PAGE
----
How firefighters in the UK are pioneering the use of drones

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Drones were also used during the floods in England’s West Midlands region in summer of this year. Photo: GMFRS

The English Greater Manchester Fire and Rescue Service (GMFRS) is constantly working to improve how they respond to incidents and how to make sure that their personnel can be as safe as possible while responding.

The GMFRS decided to invest in around the clock drone capacity in 2015 after a trial during which the drone pilot was able to detect that several firefighters were working on an unsupported wall during an incident, which could have collapsed any moment. The pilot then immediately informed the team who were able to make sure that they were safe. After that, the firefighters were convinced, but the challenge was to get sufficient human resources to ensure that drone flights were available 24/7. Eventually, these challenges were resolved and today the newly formed Aerial Imagery Reconnaissance (AIR) Unit responds almost daily to incidents ranging from fires to flooding to search and rescue.

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A fire as seen by different cameras on the drone. Photo: GMFRS
A fire as seen by different cameras on the drone. Photo: GMFRS

The drone used by the GMFRS is an Aeryon SkyRanger, which can fly up to 50 minutes, at a range of some 122 m (400 feet) above the ground. It is equipped with a dual-use camera (standard definition and an infrared camera). The imagery can be downloaded to an secure digital card or be streamed to a tablet, if the tablet is within 100 metres of the drone.

An Aeron SkyRanger
An Aeron SkyRanger

Sun, rain or wind

The GMFRS chose the SkyRanger because it can fly in up to 35 mph winds, even with 55 mph gusts and it is waterproof. As Station Manager Mark Fairclough explains, it was important that the drone would be seen as an asset by his fellow firefighters. “When [the drones] attend an incident, they have to be able to fly. If the weather conditions are poor, and they couldn’t fly just because of that, then the firefighters would lose confidence in the tool.”

Pack extra batteries

Over time, several best practices have been developed, such as packing five extra batteries, each of which allow for an extra 20 to 30 minutes of flight. There are also a number of rules that need to be observed as Fairclough explains: “You only fly around 150 metres within your visual line of sight, 400 feet above the ground. You can only go to extended visual line of sight when you have another observer/pilot there with you, so that’s another consideration.”

One of the areas where drones have been able to add value is searching for missing persons. Often such a search will require teams to cover a wide area, normally with dozens of volunteers on the ground. “A large grassy area takes 1-2 hours to search,” says Fairclough. “A drone [with infrared] can cut the time in half.” There are limits however, he adds, notably that thick forests limit visibility on the ground. Nonetheless, he says, “drones, along with the rescue dogs work together in partnership.”

A severely damaged building as seen by the drone. Photo: GMFRS
A severely damaged building as seen by the drone. Photo: GMFRS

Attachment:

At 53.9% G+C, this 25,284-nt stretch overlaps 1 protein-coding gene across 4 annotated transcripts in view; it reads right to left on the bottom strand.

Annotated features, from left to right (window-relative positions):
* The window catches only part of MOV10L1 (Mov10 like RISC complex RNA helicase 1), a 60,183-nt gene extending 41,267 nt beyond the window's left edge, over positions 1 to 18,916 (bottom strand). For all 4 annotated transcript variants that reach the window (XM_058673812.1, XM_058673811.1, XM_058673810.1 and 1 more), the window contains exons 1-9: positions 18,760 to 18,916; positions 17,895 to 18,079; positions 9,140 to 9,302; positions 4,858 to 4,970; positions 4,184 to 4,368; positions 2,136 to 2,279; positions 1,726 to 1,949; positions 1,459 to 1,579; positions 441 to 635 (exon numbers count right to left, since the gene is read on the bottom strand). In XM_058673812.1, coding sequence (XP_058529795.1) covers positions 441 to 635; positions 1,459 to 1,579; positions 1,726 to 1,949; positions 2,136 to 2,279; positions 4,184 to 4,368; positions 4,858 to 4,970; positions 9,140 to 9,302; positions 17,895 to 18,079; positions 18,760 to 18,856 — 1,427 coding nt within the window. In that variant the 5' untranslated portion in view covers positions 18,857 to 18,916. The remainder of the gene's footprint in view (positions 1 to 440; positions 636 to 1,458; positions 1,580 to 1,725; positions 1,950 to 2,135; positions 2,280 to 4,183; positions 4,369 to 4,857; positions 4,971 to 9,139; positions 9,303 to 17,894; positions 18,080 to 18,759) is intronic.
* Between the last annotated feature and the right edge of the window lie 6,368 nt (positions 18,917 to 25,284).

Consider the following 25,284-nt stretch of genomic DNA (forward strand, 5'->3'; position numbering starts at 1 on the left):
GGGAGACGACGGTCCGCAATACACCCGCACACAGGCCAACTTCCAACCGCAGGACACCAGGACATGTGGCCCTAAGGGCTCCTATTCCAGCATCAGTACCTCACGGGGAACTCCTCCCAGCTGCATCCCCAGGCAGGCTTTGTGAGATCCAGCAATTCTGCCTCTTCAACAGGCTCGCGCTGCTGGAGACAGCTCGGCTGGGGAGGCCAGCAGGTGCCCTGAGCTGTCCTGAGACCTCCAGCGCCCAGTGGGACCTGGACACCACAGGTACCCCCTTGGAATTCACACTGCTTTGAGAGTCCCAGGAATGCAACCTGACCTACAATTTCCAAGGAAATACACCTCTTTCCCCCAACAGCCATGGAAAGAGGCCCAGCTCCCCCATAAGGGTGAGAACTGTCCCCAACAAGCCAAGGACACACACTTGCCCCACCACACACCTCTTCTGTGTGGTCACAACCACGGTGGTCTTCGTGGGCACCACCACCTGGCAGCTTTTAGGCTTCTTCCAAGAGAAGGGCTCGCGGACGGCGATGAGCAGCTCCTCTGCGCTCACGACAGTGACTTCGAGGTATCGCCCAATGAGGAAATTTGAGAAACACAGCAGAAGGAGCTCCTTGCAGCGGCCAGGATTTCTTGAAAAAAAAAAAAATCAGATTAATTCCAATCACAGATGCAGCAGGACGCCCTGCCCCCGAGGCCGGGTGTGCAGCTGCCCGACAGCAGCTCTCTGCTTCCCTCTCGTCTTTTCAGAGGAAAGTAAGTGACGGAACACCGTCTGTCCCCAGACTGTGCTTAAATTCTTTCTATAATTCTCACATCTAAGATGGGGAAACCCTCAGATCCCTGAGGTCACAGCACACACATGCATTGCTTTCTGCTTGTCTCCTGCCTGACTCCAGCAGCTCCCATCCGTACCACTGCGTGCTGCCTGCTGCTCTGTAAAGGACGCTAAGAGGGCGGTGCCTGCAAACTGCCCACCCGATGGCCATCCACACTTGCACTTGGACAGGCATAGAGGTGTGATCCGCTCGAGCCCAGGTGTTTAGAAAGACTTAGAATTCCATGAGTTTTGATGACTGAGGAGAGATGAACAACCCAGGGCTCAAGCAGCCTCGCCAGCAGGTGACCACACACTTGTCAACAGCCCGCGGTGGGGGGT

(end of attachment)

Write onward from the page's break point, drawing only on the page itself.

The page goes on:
Drones on Twitter

Sharing information with the communities remains important as well. The GMFRS actively share information when a drone is deployed to ensure communities are informed: “There’s been lots of national coverage of the negative issues pertaining to [drone] hobbyists,” says Fairclough. “The Sussex police did a number of assessments of perceptions of the use of drones and there is a slight negative effect. From the fire service perspective, we send a tweet out on Twitter when the SkyRanger is deployed.”

Drone images can help firefighters plan better before entering a building. Photo: GMFRS
Drone images can help firefighters plan better before entering a building. Photo: GMFRS

Data protection

The GMFRS has become used to having drones as part of their search and rescue toolkit. With the regular flights comes greater concern for issues such as data protection. “Within the UK, there are data protection laws that are very stringent,” says Fairclough. “Most of it’s pitched for the hobbyists and not especially for emergency services. However, for us, data is stored in a secure environment, on a secure central database. We are very aware of data protection laws.”

While the AIR Unit is unique, it appears to be inspiring other fire and rescue teams elsewhere in the UK. The use of drones has been adopted for occasional use in Kent, but as of June 2016, no fire and rescue services have adopted a 24/7 unit like the GMFRS. However, more widespread adoption by other fire and rescue forces is likely. To date some 43 fire and rescue forces have successfully completed trials using SkyRanger drones.

Over the next months, Droneblog will feature summaries of case studies that show how drones are already being used in disaster response operations worldwide. The case studies were produced under the leadership of the Swiss Foundation for Mine Action (FSD) and with funding from EU Humanitarian Aid. The goal of this research initiative is to identify use cases in which cases drones can improve the quality or increase the efficiency of humanitarian aid.

You can find a longer version of this case study and more information about the project on http://drones.fsd.ch/

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